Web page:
After more than a decade of refusing to use the word “torture” to describe…well, torture, the New York Times has finally joined the reality-based community and decided to change its policy. Dean Baquet, the executive editor of the paper, announced the change.
Over the past few months, reporters and editors of The Times have debated a subject that has come up regularly ever since the world learned of the C.I.A.’s brutal questioning of terrorism suspects: whether to call the practices torture.
When the first revelations emerged a decade ago, the situation was murky. The details about what the Central Intelligence Agency did in its interrogation rooms were vague. The word “torture” had a specialized legal meaning as well as a plain-English one. While the methods set off a national debate, the Justice Department insisted that the techniques did not rise to the legal definition of “torture.” The Times described what we knew of the program but avoided a label that was still in dispute, instead using terms like harsh or brutal interrogation methods.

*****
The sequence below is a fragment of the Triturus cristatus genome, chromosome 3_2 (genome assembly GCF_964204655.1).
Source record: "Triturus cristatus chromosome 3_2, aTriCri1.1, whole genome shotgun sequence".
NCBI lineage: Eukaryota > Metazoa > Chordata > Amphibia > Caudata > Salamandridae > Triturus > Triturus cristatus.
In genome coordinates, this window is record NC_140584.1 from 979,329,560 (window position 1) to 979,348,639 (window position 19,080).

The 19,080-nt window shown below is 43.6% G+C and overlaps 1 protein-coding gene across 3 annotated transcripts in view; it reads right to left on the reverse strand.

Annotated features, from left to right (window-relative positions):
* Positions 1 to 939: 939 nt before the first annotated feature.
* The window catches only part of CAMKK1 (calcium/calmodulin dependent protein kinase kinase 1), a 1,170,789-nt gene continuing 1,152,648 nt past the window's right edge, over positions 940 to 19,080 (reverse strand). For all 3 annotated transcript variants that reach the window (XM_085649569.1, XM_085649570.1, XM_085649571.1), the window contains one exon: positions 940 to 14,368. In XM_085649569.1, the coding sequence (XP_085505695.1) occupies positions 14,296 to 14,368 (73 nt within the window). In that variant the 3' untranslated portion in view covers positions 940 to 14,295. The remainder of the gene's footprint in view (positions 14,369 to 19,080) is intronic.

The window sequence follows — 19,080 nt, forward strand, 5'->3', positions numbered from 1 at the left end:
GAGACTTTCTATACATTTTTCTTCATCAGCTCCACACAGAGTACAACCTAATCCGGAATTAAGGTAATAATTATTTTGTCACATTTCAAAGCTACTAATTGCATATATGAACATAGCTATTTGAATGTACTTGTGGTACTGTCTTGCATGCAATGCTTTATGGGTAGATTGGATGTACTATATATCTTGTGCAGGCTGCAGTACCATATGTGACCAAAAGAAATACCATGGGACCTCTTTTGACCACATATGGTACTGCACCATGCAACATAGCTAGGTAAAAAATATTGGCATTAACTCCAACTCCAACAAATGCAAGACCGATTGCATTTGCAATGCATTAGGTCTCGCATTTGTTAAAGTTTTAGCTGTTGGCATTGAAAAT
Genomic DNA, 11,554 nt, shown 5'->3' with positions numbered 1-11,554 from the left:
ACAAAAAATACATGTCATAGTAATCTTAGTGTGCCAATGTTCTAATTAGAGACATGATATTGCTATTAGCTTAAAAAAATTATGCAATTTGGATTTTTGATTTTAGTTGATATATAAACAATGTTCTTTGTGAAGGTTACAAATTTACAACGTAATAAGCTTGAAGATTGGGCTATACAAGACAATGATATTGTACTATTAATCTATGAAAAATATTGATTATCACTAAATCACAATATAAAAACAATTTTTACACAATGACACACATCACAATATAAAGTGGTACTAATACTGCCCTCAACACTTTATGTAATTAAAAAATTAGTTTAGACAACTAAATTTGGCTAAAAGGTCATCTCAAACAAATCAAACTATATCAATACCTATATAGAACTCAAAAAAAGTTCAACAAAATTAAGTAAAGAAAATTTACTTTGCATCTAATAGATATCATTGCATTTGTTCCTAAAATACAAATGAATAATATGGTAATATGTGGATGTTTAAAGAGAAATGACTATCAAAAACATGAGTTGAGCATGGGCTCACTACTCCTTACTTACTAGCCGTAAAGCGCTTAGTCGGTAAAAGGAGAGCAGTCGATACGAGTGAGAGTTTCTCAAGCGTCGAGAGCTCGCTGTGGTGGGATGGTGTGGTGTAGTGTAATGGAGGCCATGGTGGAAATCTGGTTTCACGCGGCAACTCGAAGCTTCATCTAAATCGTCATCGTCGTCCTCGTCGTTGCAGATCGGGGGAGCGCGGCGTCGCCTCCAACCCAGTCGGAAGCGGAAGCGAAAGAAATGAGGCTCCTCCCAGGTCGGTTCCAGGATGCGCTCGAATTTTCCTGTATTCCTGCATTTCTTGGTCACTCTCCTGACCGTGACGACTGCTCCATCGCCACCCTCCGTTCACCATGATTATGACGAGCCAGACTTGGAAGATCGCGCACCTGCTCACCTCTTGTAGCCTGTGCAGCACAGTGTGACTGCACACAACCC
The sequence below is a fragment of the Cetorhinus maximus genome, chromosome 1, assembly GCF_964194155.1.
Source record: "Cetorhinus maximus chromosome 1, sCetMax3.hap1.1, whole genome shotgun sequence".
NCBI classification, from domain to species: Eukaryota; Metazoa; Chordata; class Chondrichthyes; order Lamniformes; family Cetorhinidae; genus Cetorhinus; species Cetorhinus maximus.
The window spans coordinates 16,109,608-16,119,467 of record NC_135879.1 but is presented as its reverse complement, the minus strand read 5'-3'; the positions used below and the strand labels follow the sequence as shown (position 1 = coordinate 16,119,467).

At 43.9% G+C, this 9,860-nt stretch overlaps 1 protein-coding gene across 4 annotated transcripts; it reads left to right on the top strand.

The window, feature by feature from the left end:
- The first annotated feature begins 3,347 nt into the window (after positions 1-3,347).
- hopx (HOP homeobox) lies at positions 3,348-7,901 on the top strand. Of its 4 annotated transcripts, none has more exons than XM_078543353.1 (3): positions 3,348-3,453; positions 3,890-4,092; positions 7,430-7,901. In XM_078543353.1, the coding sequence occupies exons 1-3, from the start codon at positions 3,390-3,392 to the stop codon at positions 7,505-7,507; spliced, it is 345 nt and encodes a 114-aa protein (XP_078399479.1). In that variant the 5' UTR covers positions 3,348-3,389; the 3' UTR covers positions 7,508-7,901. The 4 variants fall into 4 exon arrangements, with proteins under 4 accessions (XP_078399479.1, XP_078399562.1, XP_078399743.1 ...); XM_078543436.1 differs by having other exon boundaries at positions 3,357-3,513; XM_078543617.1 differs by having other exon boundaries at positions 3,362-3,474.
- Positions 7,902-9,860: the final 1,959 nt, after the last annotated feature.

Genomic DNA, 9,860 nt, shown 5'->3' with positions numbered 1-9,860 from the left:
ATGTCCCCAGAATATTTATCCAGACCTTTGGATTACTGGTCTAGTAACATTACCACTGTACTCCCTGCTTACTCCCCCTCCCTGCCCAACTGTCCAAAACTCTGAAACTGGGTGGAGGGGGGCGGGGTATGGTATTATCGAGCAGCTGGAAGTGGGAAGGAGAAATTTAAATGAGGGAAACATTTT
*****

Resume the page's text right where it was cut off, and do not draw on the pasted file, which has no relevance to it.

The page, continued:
But as we have covered the recent fight over the Senate report on the C.I.A.’s interrogation program – which is expected to be the most definitive accounting of the program to date – reporters and editors have revisited the issue. Over time, the landscape has shifted. Far more is now understood, such as that the C.I.A. inflicted the suffocation technique called waterboarding 183 times on a single detainee and that other techniques, such as locking a prisoner in a claustrophobic box, prolonged sleep deprivation and shackling people’s bodies into painful positions, were routinely employed in an effort to break their wills to resist interrogation.
Okay, I call bullshit. In fact, the Times published a book review of two books that identified what we did as torture as far back as 2005. We learned about the waterboarding of Khalid Sheik Mohammed years ago. The Times itself was reporting on the torture memos and the use of the same techniques they are now agreeing to call torture 7 years ago. It isn’t new information that is forcing them to finally call it what it is, it’s years of being hammered for their dishonesty.